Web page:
Olivares v. C.R. England, Inc. et al

Filing 42

ORDER ADOPTING IN FULL REPORT AND RECOMMENDATIONS 40 ; overruling objection 41 ; denying 31 and 32 Motions to transfer case back to Easter District of Michigan. Signed by Judge Jill N. Parrish on 7/29/22. (alf)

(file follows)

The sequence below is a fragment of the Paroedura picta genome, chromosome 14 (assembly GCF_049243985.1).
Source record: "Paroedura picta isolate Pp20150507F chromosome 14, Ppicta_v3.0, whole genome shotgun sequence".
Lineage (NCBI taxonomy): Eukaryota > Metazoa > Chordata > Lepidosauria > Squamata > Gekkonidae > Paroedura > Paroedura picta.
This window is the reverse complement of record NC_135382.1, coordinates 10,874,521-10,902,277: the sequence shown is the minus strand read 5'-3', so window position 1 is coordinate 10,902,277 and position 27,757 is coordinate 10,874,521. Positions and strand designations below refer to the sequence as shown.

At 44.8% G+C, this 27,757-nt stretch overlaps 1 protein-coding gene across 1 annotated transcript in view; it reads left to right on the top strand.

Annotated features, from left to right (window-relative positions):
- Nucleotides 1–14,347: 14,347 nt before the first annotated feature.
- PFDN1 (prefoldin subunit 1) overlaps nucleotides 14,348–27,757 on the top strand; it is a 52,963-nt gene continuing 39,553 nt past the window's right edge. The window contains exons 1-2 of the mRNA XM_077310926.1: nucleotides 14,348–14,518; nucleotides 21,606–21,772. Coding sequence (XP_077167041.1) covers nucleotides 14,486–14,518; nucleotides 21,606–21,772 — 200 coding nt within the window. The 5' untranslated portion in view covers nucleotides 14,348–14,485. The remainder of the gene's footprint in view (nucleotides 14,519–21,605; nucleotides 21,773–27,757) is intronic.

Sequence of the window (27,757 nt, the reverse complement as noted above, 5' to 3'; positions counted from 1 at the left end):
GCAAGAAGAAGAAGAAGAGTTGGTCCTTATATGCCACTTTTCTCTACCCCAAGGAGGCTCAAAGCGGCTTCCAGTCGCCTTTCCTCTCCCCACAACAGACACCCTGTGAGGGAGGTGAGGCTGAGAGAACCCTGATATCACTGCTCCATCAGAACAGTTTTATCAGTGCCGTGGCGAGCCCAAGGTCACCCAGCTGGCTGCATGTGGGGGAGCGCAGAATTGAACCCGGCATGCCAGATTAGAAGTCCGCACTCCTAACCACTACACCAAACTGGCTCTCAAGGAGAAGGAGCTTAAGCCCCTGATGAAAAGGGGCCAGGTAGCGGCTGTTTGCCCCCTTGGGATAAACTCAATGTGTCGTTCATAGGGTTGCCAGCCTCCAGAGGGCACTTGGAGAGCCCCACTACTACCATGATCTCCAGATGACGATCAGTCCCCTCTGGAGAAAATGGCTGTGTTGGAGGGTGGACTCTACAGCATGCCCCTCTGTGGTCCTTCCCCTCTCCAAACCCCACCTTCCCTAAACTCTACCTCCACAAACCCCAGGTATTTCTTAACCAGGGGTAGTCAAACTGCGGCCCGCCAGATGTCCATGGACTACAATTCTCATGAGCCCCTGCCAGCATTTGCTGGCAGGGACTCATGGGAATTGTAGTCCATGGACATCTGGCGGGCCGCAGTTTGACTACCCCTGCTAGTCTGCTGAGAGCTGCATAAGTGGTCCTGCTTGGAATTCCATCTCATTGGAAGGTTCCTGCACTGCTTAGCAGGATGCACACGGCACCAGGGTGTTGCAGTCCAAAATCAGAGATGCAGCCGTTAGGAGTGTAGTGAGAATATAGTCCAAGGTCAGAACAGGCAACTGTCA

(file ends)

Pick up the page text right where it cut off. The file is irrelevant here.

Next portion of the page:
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Case 2:22-cv-00123-JNP-JCB Document 42 Filed 08/01/22 PageID.66 Page 1 of 7 IN THE UNITED STATES DISTRICT COURT FOR THE DISTRICT OF UTAH JOSE F. OLIVARES, ORDER ADOPTING REPORT AND RECOMMENDATION Plaintiff, v. Case No. 2:22-cv-00123-JNP-JCB C.R. ENGLAND, INC. and PERFORMANCE CONTRACTING GROUP, INC., District Judge Jill N. Parrish Magistrate Judge Jared C. Bennett Defendants. Before the court is plaintiff Jose F. Olivares’s objection to Magistrate Judge Jared C. Bennett’s Report and Recommendation to deny Olivares’s motion to transfer (ECF Nos. 31 and 32). ECF No. 41. For the reasons presented herein, the court overrules Olivares’s objection and adopts in full Judge Bennett’s Report and Recommendation. BACKGROUND Olivares, proceeding pro se, sued defendants C.R. England, Inc. (“C.R. England”) and Performance Contracting Group, Inc. (“Performance Contracting”) (collectively, “Defendants”) for “wrongful termination and damages based on the Michigan’s Worker’s Disability Compensation Act of 1969” in Wayne County Circuit Court in Michigan. See ECF No. 27 at 2. C.R. England removed the case to the United States District Court for the Eastern District of Michigan based on diversity jurisdiction, and then C.R. England moved, pursuant to 28 U.S.C. § 1404(a), to transfer the lawsuit from the Eastern District of Michigan to the District of Utah based on a forum selection clause contained in the employment agreement between the parties. The forum selection clause provides, in pertinent part, that “any and all claims or disputes between the Parties arising from or related to Individual’s employment with Company or any 1 Case 2:22-cv-00123-JNP-JCB Document 42 Filed 08/01/22 PageID.67 Page 2 of 7 pre-employment or post-employment interactions between the Parties shall be filed and adjudicated exclusively in a Federal or State court located in Salt Lake City, Utah. Individual hereby consents to personal jurisdiction and venue in such courts.” ECF No. 6-2 at 8 (emphasis added). Olivares signed the employment contract that contained this provision. On February 22, 2022, United States District Judge Mark A. Goldsmith of the Eastern District of Michigan granted C.R. England’s motion to transfer venue. ECF No. 27. That same day, the Eastern District of Michigan transferred the case to this court. Two days later, on February 24, 2022, Olivares filed two motions requesting that the court transfer his case back to the Eastern District of Michigan because, according to Olivares, this court lacks personal jurisdiction over him. The court referred the case to Judge Bennett pursuant to 28 U.S.C. § 636(b)(1)(B), ECF No. 33, and, on April 12, 2022, Judge Bennett issued a Report and Recommendation that Olivares’s motions should be denied “because of the law of the case doctrine and, in any event, because his motion fails on its merits.” ECF No. 40 at 5. Judge Bennett informed Olivares that he had 14 days to object to the Report and Recommendation. Olivares filed a timely objection on April 20, 2022. LEGAL STANDARD “The court reviews de novo the parts of the report and recommendation to which a party has properly objected.” Sandoval v. Saul, No. 2:18-cv-294-RJS-EJF, 2020 U.S. Dist. LEXIS 90627, at *7 (D. Utah May 22, 2020); see 28 U.S.C. § 636(b)(1) (“Within fourteen days after being served with a copy, any party may serve and file written objections to such proposed findings and recommendations as provided by rules of court. A judge of the court shall make a de novo determination of those portions of the report or specified proposed findings or recommendations to which objection is made.”). 2 Case 2:22-cv-00123-JNP-JCB Document 42 Filed 08/01/22 PageID.68 Page 3 of 7 ANALYSIS Olivares objects to Judge Bennett’s Report and Recommendation for several reasons. First, Olivares asserts that his assent to the forum selection clause did not waive personal jurisdiction. Second, Olivares contends that Judge Bennett’s “reliance on Utah’s long arm statute is misplaced.” ECF No. 41 at 3. Third, Olivares states that “[t]he law of the case doctrine is not applicable.” Id. at 9. Fourth, Olivares argues that the forum selection clause is inapplicable in this case because the clause applies only to employment disputes and “[a] wrongful termination is not just an employment issue.” Id. at 15. The court first addresses Olivares’s first, second, and fourth arguments together before turning to Olivares’s third argument. The court concludes that Olivares’s arguments lack merit. I. Personal Jurisdiction “A court may bring a [party] into court only where it can exert personal jurisdiction. Personal jurisdiction over an out-of-state [party] is appropriate if Utah’s long-arm statute permits the assertion of jurisdiction without violating federal due process. Because Utah’s long arm statute extends to the limits of the federal due process clause, the inquiry is simply whether exercising jurisdiction over [a party] comports with federal due process.” iAccess, Inc. v. WEBcard Techs., Inc., 182 F. Supp. 2d 1183, 1185–86 (D. Utah 2002) (internal citations omitted). “It is well settled that a party can consent to the personal jurisdiction of a court. Because personal jurisdiction is based on individual liberty interests protected by the due process clause, unlike subject matter jurisdiction, it can be waived by a party’s express or implied consent to jurisdiction. The use of a forum selection clause is an example of an express consent to personal jurisdiction.” Resource Ventures, Inc. v. Resources Mgmt. Int’l, Inc., 42 F. Supp. 2d 423, 431 (D. Del. 1999) (internal citations omitted); see also Pure Energy Club, LLC v. Williams, No. 1:10-CV-74 TS, 2011 U.S. Dist. LEXIS 70370, at *8 (D. Utah June 28, 2011) (“A party may 3 Case 2:22-cv-00123-JNP-JCB Document 42 Filed 08/01/22 PageID.69 Page 4 of 7 consent to personal jurisdiction and venue by agreeing to a forum selection clause contained in a contract.”). Olivares appears to argue that the court does not have personal jurisdiction over him because the employment agreement “clearly does not state that Plaintiff waived personal jurisdiction” and Defendants have failed to demonstrate “that Plaintiff has had any contact with Utah.” See ECF No. 41 at 1–2. The court disagrees. First, the language of the forum selection clause made clear that, by agreeing to it, Olivares was consenting to the exercise of personal jurisdiction by Utah courts over him with respect to “any and all claims or disputes between [Olivares and C.R. England] arising from or related to [Olivares’s] employment with [C.R. England].” See ECF No. 6-2 at 8. Indeed, the forum selection clause explicitly stated that such claims or disputes “shall be filed and adjudicated exclusively in a Federal or State court located in Salt Lake City, Utah. [Olivares] hereby consents to personal jurisdiction and venue in such courts.” Id. (emphasis added). It would be challenging to draft clearer language to express that, by agreeing to the employment contract, Olivares consented to personal jurisdiction in Utah courts and waived any objection to such courts’ exercise of personal jurisdiction over him. Because Olivares does not contend that the forum-selection clause is unreasonable, unjust, or resulted from fraud or duress—and, in fact, states that he “knew what he was signing,” ECF No. 41 at 2—the court concludes that, by consenting to this court’s jurisdiction, Olivares waived any objection to this court’s exercise of personal jurisdiction over him.1 Thus, this court has personal jurisdiction over Olivares even if he See TigerGraph, Inc. v. Peak, No. 20-cv-05489-PJH, 2020 U.S. Dist. LEXIS 195662, at *7–8 (N.D. Cal. Oct. 21, 2020) (“A valid forum-selection clause operates as consent to a court’s personal jurisdiction. As explained by the Supreme Court: ‘because the personal jurisdiction requirement is a waivable right, there are a “variety of legal arrangements” by which a litigant may give “express or implied consent to the personal jurisdiction of the court.” For example, 1 4 Case 2:22-cv-00123-JNP-JCB Document 42 Filed 08/01/22 PageID.70 Page 5 of 7 has had no other contacts with the state of Utah. See Koninklijke Philips Elecs. v. Digital Works, Inc., 358 F. Supp. 2d 328, 333 (S.D.N.Y. 2005) (“A valid forum selection clause establishes sufficient contacts with New York for purposes of jurisdiction and venue.”). Furthermore, the court has personal jurisdiction over Olivares because the case at issue is covered by the forum selection clause. Specifically, although Olivares asserts that the forum selection clause does not cover this dispute because the clause only covers employment disputes and “[a] wrongful termination is not just an employment issue,” see ECF No. 41 at 15, Olivares, at a minimum, misreads the forum selection clause. In particular, the forum selection clause explicitly states that it covers “any and all claims or disputes between the Parties arising from or related to Individual’s employment with Company.” ECF No. 6-2 at 8 (emphasis added). There can be no genuine dispute that a wrongful termination claim arises from or relates to Olivares’s employment with C.R. England. In fact, Olivares, perhaps unintentionally, concedes as much when he states, “Defendant’s ANSWER tells the Court this has NOTHING TO DO WITH EMPLOYMENT, BUT WITH AN INJURY ARISING OUT OF AND IN THE COURSE OF EMPLOYMENT.” ECF No. 41 at 16. Therefore, the forum selection clause applies to the instant action and, in turn, the court has personal jurisdiction over Olivares.2 particularly in the commercial context, parties frequently stipulate in advance to submit their controversies for resolution within a particular jurisdiction. Where such forum-selection provisions have been obtained through “freely negotiated” agreements and are not “unreasonable and unjust,” their enforcement does not offend due process.’” (quoting Burger King Corp. v. Rudzewicz, 471 U.S. 462, 472 n.14 (1985)). Olivares also objects that “[t]he Magistrate’s reliance on Utah’s long arm statute is misplaced. A forum selection clause must demonstrate the exclusive limited jurisdiction.” ECF No. 41 at 3. It is unclear to the court what Olivares means by these statements. However, because, as discussed in the main text, the court’s exercise of specific personal jurisdiction over Olivares pursuant to the forum selection clause does not offend due process, see Burger King, 471 U.S. at 472 n.14, it is also permissible under Utah’s long arm statute, see Olseth v. Larson, 158 P.3d 532, 535 (Utah 2007) (“The long-arm provisions apply ‘so as to assert jurisdiction over nonresident defendants to the fullest extent permitted by the Due Process Clause of the Fourteenth Amendment to the 2 5 Case 2:22-cv-00123-JNP-JCB Document 42 Filed 08/01/22 PageID.71 Page 6 of 7 II. Law of the Case Olivares objects to Judge Bennett’s conclusion that Olivares’s motions to transfer should be denied because of the law of the case doctrine. Judge Bennett determined that because “Judge Goldsmith already concluded that Mr. Olivares’s case should be transferred to Utah, this court, applying traditional principles of law of the case, should refrain from reevaluating the Michigan court’s decision.” ECF No. 40 at 6. In response, Olivares simply contends that “[t]he law of the case doctrine is not applicable.” ECF No. 41 at 9. The court disagrees. As Judge Bennett’s Report and Recommendation makes clear, “traditional principles of law of the case counsel against the transferee court reevaluating the rulings of the transferor court, including its transfer order.” See ECF No. 40 at 6 (quoting Chrysler Credit Corp. v. Country Chrysler, Inc., 928 F.2d 1509, 1516 (10th Cir. 1991) (emphasis added)). In fact, Olivares’s objection concedes as much. See ECF No. 41 at 10 (“[U]pon transfer of a matter between trial judges of coordinate jurisdiction, the transferee trial court may not alter the resolution of a legal question previously decided by the transferor trial court.”). Because Olivares does not appear to contend—and certainly has not demonstrated—that the governing law has changed since Judge Goldsmith issued the transfer order, that new evidence has become available, or that reevaluation is necessary to correct clear error or prevent manifest injustice, the court concludes that the law of the case doctrine applies here and, accordingly, declines to reevaluate Judge Goldsmith’s transfer order. See Chrysler Credit, 928 F.2d at 1516 (explaining United States Constitution.’” (quoting UTAH CODE § 78-27-22)). Moreover, Olivares should have originally brought his complaint in Utah state or federal court because the language in the forum selection clause—“any and all claims . . . shall be filed and adjudicated exclusively in a Federal or State court located in Salt Lake City, Utah,” ECF No. 6-2 at 8 (emphasis added)—rendered it mandatory. See Waste Servs., LLC v. Red Oak Sanitation, Inc., No. 2:08-cv-417-DS, 2008 U.S. Dist. LEXIS 57853, at *3 (D. Utah July 23, 2008) (“[M]andatory forum selection clauses contain language that is exclusive, using such terms as ‘only,’ ‘sole,’ or ‘exclusive.’”). 6 Case 2:22-cv-00123-JNP-JCB Document 42 Filed 08/01/22 PageID.72 Page 7 of 7 that circumstances that would permit reconsideration of a prior ruling from a transferor court are “when the governing law has been changed by the subsequent decision of a higher court, when new evidence becomes available, [and] when a clear error has been committed or to prevent manifest injustice” (internal citations omitted)). CONCLUSION AND ORDER Accordingly, the court ORDERS as follows: 1. Olivares’s objection (ECF No. 41) is OVERRULED. 2. The Report and Recommendation (ECF No. 40) is ADOPTED IN FULL. 3. Olivares’s motions to transfer this case back to the Eastern District of Michigan (ECF Nos. 31 and 32) are DENIED. Signed July 29, 2022 BY THE COURT ______________________________ Jill N. Parrish United States District Court Judge 7